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Lazy commentators who blame ‘English nationalism’ for recent political convulsions are wrong. ‘Johnson-Faragism’ is British nationalism writ large. Johnson’s government is doubling down on British nationalism, aiming to reverse huge swathes of devolution through the new Internal Market Bill. A recent study by Mike Kenny and Jack Sheldon shows today’s Tory MPs have a highly centralised unitary view of the British state, replacing the statecraft that once enabled Conservatives to manage the ambiguities of the union.
Johnson’s British nationalism is certainly an English view of the union but he is not an English nationalist. There is no room for England or the distinct interests of English people in his politics. We need to unpick the politics and identities of England with more care.
Conservative support, like long-standing Euroscepticism, has rested on a patriotic Anglo-centric British nationalism. But, to win, Johnson-Faragism needed people who put England and Englishness first. According to the British Election Study, the decisive voters in Brexit were those who are ‘English’ or ‘More English than British’. Identifying strongly as English, many have been on the losing side of every social and economic change of the past 30 years. They feel they have lost out and that others have louder voices then theirs.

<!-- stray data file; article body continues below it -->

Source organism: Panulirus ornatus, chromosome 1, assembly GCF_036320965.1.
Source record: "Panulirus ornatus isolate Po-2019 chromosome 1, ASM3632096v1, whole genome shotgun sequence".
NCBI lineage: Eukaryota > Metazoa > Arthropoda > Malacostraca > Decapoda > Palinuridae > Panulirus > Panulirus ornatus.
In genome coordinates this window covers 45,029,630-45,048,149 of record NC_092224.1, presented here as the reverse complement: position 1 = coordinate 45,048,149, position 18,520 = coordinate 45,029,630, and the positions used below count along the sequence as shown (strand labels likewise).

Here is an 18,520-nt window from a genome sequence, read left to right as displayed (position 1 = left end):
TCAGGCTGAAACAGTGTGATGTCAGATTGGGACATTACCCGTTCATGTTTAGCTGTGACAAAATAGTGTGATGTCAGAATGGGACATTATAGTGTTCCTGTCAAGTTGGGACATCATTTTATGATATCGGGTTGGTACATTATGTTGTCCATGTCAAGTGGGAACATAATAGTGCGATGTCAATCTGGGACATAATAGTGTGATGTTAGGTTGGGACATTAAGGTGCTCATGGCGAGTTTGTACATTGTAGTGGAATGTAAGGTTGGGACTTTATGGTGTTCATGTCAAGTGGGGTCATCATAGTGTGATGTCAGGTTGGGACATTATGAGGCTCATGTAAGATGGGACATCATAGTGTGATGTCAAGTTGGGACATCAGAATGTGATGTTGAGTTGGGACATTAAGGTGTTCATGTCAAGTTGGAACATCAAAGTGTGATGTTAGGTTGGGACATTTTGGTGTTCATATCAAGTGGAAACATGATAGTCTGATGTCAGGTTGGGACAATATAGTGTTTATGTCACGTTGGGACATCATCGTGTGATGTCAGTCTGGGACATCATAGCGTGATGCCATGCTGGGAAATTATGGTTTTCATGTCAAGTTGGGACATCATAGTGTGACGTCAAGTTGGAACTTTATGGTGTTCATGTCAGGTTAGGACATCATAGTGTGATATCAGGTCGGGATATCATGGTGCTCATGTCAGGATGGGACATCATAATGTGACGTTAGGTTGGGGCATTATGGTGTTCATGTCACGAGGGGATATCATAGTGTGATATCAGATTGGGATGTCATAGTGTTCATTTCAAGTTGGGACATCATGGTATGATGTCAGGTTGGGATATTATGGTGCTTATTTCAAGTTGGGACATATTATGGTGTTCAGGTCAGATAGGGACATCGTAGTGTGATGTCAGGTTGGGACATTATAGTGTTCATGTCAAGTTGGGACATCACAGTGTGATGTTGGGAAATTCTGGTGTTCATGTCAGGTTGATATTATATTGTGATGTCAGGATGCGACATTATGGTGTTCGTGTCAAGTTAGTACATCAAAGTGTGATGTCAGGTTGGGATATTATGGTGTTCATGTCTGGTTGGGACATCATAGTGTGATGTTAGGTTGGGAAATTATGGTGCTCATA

My own research shows they believe England has distinct interests that political parties should protect. Far from being British nationalists, they put England’s interests ahead of the union and resent the Barnett formula funding of Scotland. They want English MPs alone to make their laws.
Around a third of England’s residents share this ‘political Englishness’ but it isn’t reflected in any nationalist movement. Political Englishness does not have the political party, programme, public intellectuals, or cultural institutions that characterise other European nationalisms. These are people who know they are English, have no great need to shout about it, but do want to be heard.
Many of these people recently backed Johnson, have left-of-centre economic views and live in poorer areas. The apparent paradox of voters making choices that appear inimical to their own interests (at least in the eyes of liberal-left Remainers) has fed claims they are driven by a reactionary cultural politics. Yet their aspirations seem political and democratic: national sovereignty and democracy, including national control over migration, and a voice for people like them.
The appeal of ‘Get Brexit Done’ was strongest for those who thought they had already voted for it once before. The alignment between political Englishness and Johnson’s British nationalism is not inevitable; but he offered more of what they wanted than his opponents.